Lastly, set your sights on a larger organizational problem that reputation management could help solve. This shouldn’t be something that will completely change your business model but should be large enough to drive some organizational change.

Get Alignment with Other Areas

Executives like it when cross-functional teams come together to solve a complicated problem that aligns with an overall organizational goal.

This means you need to look at your business’s current priorities and find a way for the reputation management program to become integrated with them. This usually includes looking across the organization and finding another area of the company that could benefit from a closed feedback loop.

You will want to get buy-in from these different areas so you aren’t presenting your idea for a reputation management program in a vacuum. This will only strengthen your case in the eyes of C-suite leaders.

Estimate Costs and ROI

You will also want to find an outside vendor like Binary Fountain to help you with the difficult task of monitoring, analyzing and responding to customer reviews.

This usually means that there will be costs associated with starting a program. You will have to figure out which vendors you want your executive team to review and give them an estimated ROI with each.

Remember, the ultimate goal of a reputation management program is to attract new customers, so weigh that heavily in your calculations.

For example, if you are working for a healthcare organization, the better your online reputation the more likely new patients are to visit your website or call your office. You should have some idea of how much an average patient visit is worth to your organization and estimate accordingly.

Additionally, depending on your practice, you can leverage your high ratings with payers to list you more prominently in their directory, hospitals to refer more to you out of the ER or discharge, urgent cares to get more referrals and simply being recognized as an industry leader. In the future, this could be an important part of improving your CG-CAHPS scores, which could impact your overall reimbursement.

Having a good understanding of your organization’s business model will help you understand the potential impact a reputation management program will have on it.

Present to Stakeholders

Now that you have a plan together, it’s time to take it to the key stakeholders. Before presenting, make sure your timing is right, that your proposal makes sense for what the strategic vision is for your organization and that you have a commonly understood goal.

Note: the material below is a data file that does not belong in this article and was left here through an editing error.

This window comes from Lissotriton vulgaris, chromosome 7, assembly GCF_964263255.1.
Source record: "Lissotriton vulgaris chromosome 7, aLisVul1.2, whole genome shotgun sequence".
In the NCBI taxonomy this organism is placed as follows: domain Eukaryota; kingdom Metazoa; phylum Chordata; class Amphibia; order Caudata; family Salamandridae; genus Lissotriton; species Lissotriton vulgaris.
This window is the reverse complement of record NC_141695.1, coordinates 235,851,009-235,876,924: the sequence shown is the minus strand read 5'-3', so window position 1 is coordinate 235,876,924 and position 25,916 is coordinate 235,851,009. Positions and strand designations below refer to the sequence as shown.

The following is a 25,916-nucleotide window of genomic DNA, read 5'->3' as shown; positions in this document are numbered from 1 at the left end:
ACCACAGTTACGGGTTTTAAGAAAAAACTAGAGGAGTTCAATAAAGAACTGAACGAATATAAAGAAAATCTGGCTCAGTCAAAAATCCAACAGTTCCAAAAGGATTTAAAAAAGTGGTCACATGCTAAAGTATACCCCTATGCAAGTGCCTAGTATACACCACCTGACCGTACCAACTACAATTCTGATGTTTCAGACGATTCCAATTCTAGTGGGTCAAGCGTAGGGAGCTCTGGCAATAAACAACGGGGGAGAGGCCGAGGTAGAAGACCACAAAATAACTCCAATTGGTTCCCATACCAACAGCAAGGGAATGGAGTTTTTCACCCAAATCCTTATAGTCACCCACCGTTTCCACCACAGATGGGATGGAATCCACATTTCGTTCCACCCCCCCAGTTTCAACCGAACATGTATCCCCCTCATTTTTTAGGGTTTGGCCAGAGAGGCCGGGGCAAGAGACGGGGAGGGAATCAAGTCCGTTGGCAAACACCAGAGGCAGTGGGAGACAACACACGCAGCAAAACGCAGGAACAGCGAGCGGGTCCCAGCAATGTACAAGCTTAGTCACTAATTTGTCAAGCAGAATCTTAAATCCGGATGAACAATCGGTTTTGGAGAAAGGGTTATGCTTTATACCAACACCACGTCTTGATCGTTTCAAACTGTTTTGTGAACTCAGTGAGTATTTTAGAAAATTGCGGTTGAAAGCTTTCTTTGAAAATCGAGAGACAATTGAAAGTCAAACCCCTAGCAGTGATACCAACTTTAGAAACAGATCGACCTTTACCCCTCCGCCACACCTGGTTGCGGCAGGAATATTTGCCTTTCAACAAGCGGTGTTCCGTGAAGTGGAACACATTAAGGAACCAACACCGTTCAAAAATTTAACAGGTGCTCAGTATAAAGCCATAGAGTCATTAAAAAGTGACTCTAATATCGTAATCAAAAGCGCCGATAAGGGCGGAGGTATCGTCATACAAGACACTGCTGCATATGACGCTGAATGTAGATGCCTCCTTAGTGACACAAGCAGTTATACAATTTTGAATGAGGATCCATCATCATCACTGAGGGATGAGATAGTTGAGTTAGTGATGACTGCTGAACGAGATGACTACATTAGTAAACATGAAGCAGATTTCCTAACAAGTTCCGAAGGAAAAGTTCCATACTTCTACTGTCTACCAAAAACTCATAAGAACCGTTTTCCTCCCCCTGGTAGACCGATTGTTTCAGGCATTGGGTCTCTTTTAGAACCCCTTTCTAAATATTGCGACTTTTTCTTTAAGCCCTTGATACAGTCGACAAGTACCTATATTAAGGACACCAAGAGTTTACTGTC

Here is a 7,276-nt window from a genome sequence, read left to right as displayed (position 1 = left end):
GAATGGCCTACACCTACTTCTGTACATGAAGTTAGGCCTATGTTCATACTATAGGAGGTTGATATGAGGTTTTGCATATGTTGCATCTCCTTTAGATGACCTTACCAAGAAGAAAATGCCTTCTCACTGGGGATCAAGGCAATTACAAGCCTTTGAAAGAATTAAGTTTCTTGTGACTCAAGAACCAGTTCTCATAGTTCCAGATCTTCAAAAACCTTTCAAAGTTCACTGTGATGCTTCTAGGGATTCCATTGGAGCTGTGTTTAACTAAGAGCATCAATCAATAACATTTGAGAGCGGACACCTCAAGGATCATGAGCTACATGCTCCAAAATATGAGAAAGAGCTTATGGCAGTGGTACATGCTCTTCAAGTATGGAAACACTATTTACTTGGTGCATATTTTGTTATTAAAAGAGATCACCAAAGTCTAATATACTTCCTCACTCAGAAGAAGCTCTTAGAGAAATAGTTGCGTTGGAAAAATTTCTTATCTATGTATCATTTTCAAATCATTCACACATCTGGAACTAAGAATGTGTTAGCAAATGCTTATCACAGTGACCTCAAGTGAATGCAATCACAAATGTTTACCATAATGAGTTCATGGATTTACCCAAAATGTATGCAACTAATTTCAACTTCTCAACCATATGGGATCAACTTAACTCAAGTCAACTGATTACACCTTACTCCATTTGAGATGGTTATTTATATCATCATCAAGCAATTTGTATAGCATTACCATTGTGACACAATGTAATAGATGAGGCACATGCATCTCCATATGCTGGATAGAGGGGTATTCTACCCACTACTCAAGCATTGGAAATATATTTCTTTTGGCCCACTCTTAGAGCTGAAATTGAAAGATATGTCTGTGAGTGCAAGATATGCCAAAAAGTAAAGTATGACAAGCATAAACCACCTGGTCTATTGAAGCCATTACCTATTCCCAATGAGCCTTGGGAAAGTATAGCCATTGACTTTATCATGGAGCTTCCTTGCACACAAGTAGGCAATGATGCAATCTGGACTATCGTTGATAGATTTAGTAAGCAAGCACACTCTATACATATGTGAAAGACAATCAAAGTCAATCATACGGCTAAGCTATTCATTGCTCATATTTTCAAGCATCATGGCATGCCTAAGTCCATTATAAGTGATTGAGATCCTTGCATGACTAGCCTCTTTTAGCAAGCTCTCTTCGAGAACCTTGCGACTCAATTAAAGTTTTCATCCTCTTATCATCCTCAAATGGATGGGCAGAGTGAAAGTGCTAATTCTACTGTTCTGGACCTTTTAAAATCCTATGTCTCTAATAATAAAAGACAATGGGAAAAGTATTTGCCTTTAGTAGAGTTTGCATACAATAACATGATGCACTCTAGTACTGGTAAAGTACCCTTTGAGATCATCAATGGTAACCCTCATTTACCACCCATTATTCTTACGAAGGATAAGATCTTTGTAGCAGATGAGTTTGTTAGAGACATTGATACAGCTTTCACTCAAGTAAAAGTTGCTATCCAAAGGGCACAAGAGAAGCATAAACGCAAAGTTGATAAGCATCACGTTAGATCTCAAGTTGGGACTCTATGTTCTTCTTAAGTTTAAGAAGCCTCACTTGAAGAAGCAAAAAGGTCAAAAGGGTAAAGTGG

The best time to present your ideas will be when organizational priorities shift, when a customer review causes unrest within the company or when your executive team is setting global priorities.

You will want to focus your presentation around KPIs that your organization cares about or is focusing on for the year, such as:

  • Reducing customer churn
  • Producing customer-centric products
  • Increasing traffic to your website
  • Increasing customer acquisition

You want to make sure they understand that a reputation management program is a long-term strategy that will continue to grow over time, but you also want to make sure you aren’t asking for the moon right away.

We recommend taking a crawl, walk, run maturation approach.

This means you need to have a clear vision of what problem the program will solve in its first iteration and focus on an easily understood goal. This will help leadership understand how much of an investment they are making and what the expected outcome will be.

Returning to our example of a healthcare organization, patient experience managers would want to ensure all physicians and hospital staff have bought into the reputation management process to inform their performance and their success. If reviews reflect that office staff is not doing enough to help patients get appointments, then management has to take the criticism to heart and make appropriate changes.

The reputation management process is not an easy ordeal, but the actionable insights your team will receive are well worth the effort.

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About the Author

Kayla Zamary
Marketing Manager